Let’s not stand on ceremony here: saying you like gay people but then saying how being gay somehow tarnishes your legacy or makes you less real, does in fact mean you don’t like gay people. It’s what some would call a “contradiction.” I say some because most would call it “bullshit.”
This is the lesson Migos will hopefully learn today as word spreads of their interview in Rolling Stone in which they told the world they’re none too thrilled with iLoveMakonnen being gay. The reason is puzzling to say the least because it just doesn’t make sense. See, according to them, Makonnen’s trap lifestyle and love of drugs somehow meant he couldn’t be gay and the fact that he undermines his credibility in their very narrow eyes. Quavo went as far to say it’s “wack.”
Reading this caused me to do an actual spit take. It’s so funny it has to be fake right? I mean, the excerpt from the interview reads like a parody or a line of dialogue from Idiocracy.
Look, most of us know a person’s sexuality is still a hot topic in America. Some of us are for it, some of us are against it, and some of us just don’t care. All three members of Migos are entitled to their opinions just like anyone else. But what bothers me is the contradictory nature of what they said and the ignorance behind it. Being gay doesn’t preclude you from participating in any type of activity, legal or illegal. They took it a step further by admonishing the people who sent Makonnen their support, saying “the world is fucked up” and “the world is not right.” Again, you can’t tell me you have no problem with a gay person but then wave a finger at me for supporting that person. I can’t give them the benefit of the doubt for being kids since two-thirds of the group are in their mid 20s while Takeoff’s 22. At this point, school is no longer in session.
I keep flexing my brain to think of a smarter way for them to have handled the situation besides the obvious one of just not saying anything. Or maybe not sounding like a caricature of a bigoted television character by actually saying “the gays.” Other than that, I’m not sure how they should’ve walked this tightrope. There’s a way to show your support for a guy you’ve recorded with while not being completely supportive of his sexual orientation. There’s a way to avoid the subject entirely and just not put your foot in your mouth. What you don’t do is give people a reason to look at you funny and question why you feel someone is not allowed to do the same things you do. On top of that, you don’t ponder about their “realness” just because they’re gay.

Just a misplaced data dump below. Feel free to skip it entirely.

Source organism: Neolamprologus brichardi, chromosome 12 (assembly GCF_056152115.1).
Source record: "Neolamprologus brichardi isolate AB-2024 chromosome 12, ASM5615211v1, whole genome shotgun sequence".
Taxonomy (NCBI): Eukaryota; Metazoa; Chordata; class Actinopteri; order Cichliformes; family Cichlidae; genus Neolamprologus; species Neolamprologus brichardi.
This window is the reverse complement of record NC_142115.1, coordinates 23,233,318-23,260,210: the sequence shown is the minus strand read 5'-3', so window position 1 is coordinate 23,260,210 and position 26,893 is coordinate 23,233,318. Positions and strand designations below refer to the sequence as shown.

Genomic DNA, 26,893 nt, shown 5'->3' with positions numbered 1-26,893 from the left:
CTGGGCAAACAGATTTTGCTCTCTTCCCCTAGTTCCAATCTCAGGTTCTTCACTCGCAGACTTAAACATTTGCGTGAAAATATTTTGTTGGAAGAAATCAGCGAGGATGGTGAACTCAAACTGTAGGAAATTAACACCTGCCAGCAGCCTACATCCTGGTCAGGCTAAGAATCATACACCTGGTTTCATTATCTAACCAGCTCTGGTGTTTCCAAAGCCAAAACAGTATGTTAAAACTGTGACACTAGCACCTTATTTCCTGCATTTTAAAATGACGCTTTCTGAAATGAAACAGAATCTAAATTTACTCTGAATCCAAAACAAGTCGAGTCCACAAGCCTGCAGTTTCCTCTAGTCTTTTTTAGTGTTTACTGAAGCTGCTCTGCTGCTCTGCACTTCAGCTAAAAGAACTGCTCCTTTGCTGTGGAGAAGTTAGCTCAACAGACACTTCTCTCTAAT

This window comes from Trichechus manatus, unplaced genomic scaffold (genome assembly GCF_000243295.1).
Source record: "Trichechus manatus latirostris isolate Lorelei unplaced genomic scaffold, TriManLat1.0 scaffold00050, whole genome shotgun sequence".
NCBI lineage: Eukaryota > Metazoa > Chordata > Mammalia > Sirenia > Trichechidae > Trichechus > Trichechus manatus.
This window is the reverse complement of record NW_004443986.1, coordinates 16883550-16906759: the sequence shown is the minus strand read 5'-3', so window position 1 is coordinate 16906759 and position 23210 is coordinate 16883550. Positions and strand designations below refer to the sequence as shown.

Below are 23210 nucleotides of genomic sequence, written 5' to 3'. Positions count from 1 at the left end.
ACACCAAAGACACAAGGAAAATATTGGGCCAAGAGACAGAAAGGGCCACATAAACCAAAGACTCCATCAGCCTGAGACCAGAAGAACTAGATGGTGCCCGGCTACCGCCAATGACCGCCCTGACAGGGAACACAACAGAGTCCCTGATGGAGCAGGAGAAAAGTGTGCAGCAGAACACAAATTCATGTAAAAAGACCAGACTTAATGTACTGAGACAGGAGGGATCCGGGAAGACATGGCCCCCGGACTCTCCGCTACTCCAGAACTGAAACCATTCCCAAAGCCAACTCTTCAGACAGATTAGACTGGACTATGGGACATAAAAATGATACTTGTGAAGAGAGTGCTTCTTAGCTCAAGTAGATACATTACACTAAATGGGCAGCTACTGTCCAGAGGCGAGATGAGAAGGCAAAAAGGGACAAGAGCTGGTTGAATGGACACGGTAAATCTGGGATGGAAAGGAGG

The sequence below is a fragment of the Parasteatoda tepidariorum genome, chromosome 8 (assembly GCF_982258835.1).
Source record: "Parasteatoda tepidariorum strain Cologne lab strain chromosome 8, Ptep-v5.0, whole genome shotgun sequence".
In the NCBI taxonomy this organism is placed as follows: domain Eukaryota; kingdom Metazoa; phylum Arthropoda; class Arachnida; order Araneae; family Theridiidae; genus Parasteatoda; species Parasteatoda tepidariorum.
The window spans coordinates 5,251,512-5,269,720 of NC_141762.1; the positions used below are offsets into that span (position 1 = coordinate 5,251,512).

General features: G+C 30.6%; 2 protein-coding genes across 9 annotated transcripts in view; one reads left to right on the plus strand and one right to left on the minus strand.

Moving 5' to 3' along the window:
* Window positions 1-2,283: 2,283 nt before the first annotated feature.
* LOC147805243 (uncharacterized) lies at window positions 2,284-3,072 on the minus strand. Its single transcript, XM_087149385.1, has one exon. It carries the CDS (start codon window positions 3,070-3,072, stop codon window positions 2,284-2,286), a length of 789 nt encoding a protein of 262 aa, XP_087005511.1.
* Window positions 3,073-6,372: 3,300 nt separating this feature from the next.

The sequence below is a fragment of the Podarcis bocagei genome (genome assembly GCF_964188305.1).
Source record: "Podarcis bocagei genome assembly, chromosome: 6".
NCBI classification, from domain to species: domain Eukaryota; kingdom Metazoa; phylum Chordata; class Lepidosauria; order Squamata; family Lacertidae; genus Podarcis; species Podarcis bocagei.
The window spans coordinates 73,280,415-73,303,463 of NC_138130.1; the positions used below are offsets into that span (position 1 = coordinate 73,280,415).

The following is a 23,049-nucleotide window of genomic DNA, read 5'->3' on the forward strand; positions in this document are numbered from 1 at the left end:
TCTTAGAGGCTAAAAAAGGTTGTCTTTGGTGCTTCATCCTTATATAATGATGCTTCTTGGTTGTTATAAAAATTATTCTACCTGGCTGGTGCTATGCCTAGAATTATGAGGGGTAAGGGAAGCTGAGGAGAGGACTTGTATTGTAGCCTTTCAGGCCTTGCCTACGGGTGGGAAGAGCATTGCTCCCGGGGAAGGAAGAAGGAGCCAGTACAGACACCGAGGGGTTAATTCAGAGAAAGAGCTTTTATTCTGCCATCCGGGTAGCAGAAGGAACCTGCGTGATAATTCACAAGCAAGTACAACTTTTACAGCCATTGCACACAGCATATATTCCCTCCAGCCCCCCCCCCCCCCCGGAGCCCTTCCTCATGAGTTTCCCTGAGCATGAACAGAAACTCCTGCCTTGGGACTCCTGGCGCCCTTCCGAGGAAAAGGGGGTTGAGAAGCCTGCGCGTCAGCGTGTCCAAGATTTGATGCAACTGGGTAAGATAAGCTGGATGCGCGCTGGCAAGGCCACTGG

By their logic, that extends to everything. Maybe they should just write a list of things gay people shouldn’t do that way we can all be clear on what’s wack and what’s not. If I get robbed by someone on my way home, their sexual orientation doesn’t change the fact I just got jacked and no longer have any money. The robbery would still be real and I’d still be incredibly pissed. What if it turns out their doctor is gay and that same doctor happens to cure them of some sickness? Does the sickness disobey the treatment, the medicine, and the science all in the name of standing up to this “wack” doctor? Nah.
I’m terrible with numbers but according to a somewhat recent Atlanta Journal Constitution article, 4.2 percent of Atlanta’s population identifies themselves as members of the LBGT community. Two years ago, that was one of the largest in the country and it’s a good bet that number has only increased. I’d say it’s a fair assumption they know plenty of gay people, even if they don’t know they know them. Makonnen was the first they heard of but he damn sure won’t be the last.
But this is what happens when people wrongly compare you to The Beatles and the world decides to give you the crown. That same world they say is “not right.”
An earlier version of this article mentioned members of Migos were in their mid to late twenties. That’s been corrected.